Although Linux is perhaps best known as the basis for the Android mobile operating system, it’s also a popular platform for desktop and laptop computers. For the first time last year, its share of the global operating system market passed 2%. This is an impressive achievement for an open source software platform, especially one that’s competing against the pre-installed titans of Windows and OS X.
One Distro To Rule Them All
However, Linux’s greatest asset – its flexible open source architecture – has also led to one of its biggest drawbacks. Those proprietary alternatives from Microsoft and Apple only come in one flavor, with subtle changes between generations but minimal compatibility issues.
However, Linux has fragmented into numerous different versions (known as distros), each of which has enough unique characteristics to cause compatibility issues with other distros. There are ongoing arguments about the rival merits of each platform, and particularly the three versions that have come to dominate the Linux market in recent years.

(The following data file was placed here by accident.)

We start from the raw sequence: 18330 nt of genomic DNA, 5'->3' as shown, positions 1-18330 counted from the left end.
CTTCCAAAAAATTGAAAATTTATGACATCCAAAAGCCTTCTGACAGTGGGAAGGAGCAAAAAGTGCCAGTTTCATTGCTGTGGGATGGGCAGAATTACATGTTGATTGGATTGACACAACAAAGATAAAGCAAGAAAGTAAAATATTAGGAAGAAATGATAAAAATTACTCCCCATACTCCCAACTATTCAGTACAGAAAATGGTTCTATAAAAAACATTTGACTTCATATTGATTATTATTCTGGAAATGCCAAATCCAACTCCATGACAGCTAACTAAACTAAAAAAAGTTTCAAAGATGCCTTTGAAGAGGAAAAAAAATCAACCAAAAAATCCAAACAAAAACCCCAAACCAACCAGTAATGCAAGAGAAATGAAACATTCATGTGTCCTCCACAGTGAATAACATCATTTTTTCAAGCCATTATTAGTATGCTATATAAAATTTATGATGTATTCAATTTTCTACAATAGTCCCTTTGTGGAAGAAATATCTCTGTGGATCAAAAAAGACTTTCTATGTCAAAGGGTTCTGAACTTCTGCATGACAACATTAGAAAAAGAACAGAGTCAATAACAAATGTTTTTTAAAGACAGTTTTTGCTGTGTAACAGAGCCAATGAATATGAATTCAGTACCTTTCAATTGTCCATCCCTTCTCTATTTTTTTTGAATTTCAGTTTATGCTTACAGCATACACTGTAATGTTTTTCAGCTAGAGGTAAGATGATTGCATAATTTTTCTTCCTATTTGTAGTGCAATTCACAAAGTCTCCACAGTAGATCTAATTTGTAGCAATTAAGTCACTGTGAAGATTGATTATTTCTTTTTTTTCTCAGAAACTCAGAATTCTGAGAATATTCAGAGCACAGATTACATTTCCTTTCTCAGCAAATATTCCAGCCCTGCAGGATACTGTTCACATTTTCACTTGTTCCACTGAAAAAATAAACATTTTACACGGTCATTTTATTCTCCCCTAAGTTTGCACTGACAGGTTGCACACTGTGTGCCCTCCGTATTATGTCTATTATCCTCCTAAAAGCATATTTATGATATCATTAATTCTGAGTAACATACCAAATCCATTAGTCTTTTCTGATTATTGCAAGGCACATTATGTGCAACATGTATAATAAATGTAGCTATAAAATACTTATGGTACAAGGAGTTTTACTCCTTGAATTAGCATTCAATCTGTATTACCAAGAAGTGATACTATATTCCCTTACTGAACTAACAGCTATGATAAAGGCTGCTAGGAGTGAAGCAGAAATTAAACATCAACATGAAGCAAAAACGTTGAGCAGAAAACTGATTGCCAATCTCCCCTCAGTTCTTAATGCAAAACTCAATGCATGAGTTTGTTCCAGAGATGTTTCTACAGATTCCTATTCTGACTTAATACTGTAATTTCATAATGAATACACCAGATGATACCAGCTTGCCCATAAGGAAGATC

Here, we outline the key benefits of each one:
Ubuntu. Market share: 35.2%*
It can be argued that Ubuntu represents the best of all worlds, blending the community-oriented ethos of Debian with the more commercialized CentOS. Ubuntu’s market dominance can also be attributed to its all-things-to-all-people ethos, with paid technical support and an attractive Desktop edition appealing to IT experts.
At the same time, Ubuntu has the same enthusiastic army of amateur advocates as other distros. Twice-yearly updates keep the platform contemporary without requiring comprehensive re-installation, and there’s little evidence of the sudden glitches often associated with rolling release Linux updates.